Encore Trial April 1 at MGC


By Josh Resnek

On Monday April 1 at the Massachusetts Gaming Commission, Encore takes center stage in an ongoing play that has been running for better or worse since Steven Wynn tumbled from his mighty perch as the owner and leader of Wynn Resorts.

On Monday begins a set of excruciating hearings expected to last at least several days and ending, ultimately with Encore receiving its license to operate the Wynn Resorts Casino and Hotel, or not.

If its receives the license, without which it cannot operate, all is said and done with the drama surrounding the expected opening on June 23.

If the MGC denies Wynn Resorts the license, it is a major disaster not just for Wynn Resorts, but for this city.

The city is depending on a $30 million payment to be handed over to the city treasury on the day the casino/hotel opens its doors.

Without that payment, the city will be hard pressed to meet its financial obligations.

With that payment, with the doors swinging open and the gaming machines and playing tables all generating big income and the hotel packed – well – it is a new day dawning in this city and for many years to come.

After months of legal delays, the five-member commission has received its agency’s Investigations and Enforcement Bureau report detailing whether Wynn Resorts purposely withheld knowledge of the company’s founder and former CEO’s alleged sexual misconduct during its 2013 bidding for the Boston- area gaming license.

Wynn Resorts beat out a competing bid from Mohegan Sun and Suffolk Downs horse racetrack. At the time of being awarded the Region B license, the MGC concluded that Steve Wynn was “highly ethical,” and “a perfectionist who is passionate about everything he does.”

The commission will decide whether to impose a financial penalty on the casino operator, or worse yet – revoke the $2.6 billion dollar investment by Wynn Resorts.

What exactly the MGC, headed by a new chairperson, Attorney Cathy Judd-Stein, is going to do remains cloaked in mystery.

The prevailing wisdom on the street is that the MGC will mimic the Nevada Gaming Commission by handing Wynn Resorts a huge fine, slapping them on the wrists, and then getting on with the business of opening the doors as fast as possible to casino and hotel.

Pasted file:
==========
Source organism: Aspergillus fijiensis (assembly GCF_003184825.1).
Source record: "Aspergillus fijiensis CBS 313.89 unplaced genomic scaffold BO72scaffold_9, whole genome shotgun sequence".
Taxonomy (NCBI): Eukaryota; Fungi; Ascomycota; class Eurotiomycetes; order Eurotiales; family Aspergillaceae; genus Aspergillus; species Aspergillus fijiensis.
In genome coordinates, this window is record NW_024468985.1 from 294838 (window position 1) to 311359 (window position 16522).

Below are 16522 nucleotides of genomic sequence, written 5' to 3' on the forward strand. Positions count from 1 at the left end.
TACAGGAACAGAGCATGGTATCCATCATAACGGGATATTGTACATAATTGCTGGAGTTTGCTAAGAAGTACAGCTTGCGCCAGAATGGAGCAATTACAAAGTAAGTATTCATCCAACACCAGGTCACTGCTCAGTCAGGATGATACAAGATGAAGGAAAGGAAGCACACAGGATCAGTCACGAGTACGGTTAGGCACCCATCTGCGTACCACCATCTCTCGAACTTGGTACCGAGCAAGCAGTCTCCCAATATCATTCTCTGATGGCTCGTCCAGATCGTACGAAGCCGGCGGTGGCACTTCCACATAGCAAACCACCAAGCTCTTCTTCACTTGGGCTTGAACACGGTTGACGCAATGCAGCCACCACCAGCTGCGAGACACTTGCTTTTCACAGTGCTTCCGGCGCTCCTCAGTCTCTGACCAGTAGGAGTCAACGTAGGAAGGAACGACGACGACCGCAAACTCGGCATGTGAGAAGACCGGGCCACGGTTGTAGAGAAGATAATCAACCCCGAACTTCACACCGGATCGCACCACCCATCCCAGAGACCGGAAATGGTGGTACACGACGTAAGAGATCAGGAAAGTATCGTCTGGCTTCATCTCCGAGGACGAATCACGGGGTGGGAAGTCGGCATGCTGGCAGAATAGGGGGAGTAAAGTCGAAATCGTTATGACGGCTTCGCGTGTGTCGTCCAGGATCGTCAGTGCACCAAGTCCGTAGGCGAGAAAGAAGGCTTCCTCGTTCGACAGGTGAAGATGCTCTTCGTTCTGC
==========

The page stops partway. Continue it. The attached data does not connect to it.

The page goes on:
Again, industry experts all predict that the MGC will not be as concerned with ethics and legal judgments as it will be interested in the new company that has come to be.

Since Steve Wynn sold his stock and got out of Dodge following revelations that he was allegedly a serial sexual harasser of his employees for many years, the company has changed itself around.

In the lead up to the Massachusetts gaming hearings, Wynn Resorts continues to do damage control in an effort to highlight its changed culture. New CEO Matt Maddox says the company has never been about one man, and highlights the leadership overhaul as an important step the company has taken since his billionaire mentor resigned more than a year ago.

“Over the past 12 months, Wynn Resorts has undergone a corporate transformation,” a Wynn release filed with the MGC declares. “The individuals who failed to live up to the company’s high standards and values have all been removed.”

Wynn’s $2.6 billion Encore Boston Harbor is scheduled to open June 23, and the property is now taking reservations. The MGC’s decision to revoke the casino’s operating permit would suspend thousands of jobs, and likely lead to millions of dollars in lost tax revenue and regional economic benefits.

That’s why some analysts believe the commission will simply impose a fine on the casino operator for failing to disclose the sexual allegations, should the MGC determine they were known.

However, if the MGC does indeed pull the license, Mohegan Sun says it would be interested in acquiring the integrated casino resort and entering the Massachusetts market. “Mohegan Sun is prepared to participate in a process that would assign that license to another operator,” the tribal gaming group said late last year.

The big question mark is how the new chair Judd- Stein is going to move the MGC.

What she is going to propose and whether or not she has the votes to control the MGC.

Governor Baker’s sudden firing of Stephen Crosby six months ago was reported as Crosby resigning, which was very unlikely.

Why the governor got rid of Crosby, what Crosby did to get himself yanked from the MGC, is one thing. Judd-Stein’s persona as an ethics expert who has served five governors, is another.

Does she accept Massachusetts as being another Nevada, slapping thew wrists of Wynn Resorts and fining them and saying everything is fine?

Or does she deny them the license, throwing the whole mess into a brief period of chaos?

There are provisions in the MGC gaming laws that provide for a conservator to be appointed, for everything to proceed and for a new buyer to be found.

Is Massachusetts the new Nevada?

We will shortly find this out.

Who owns the place doesn’t matter as much as the place opening and becoming a success.

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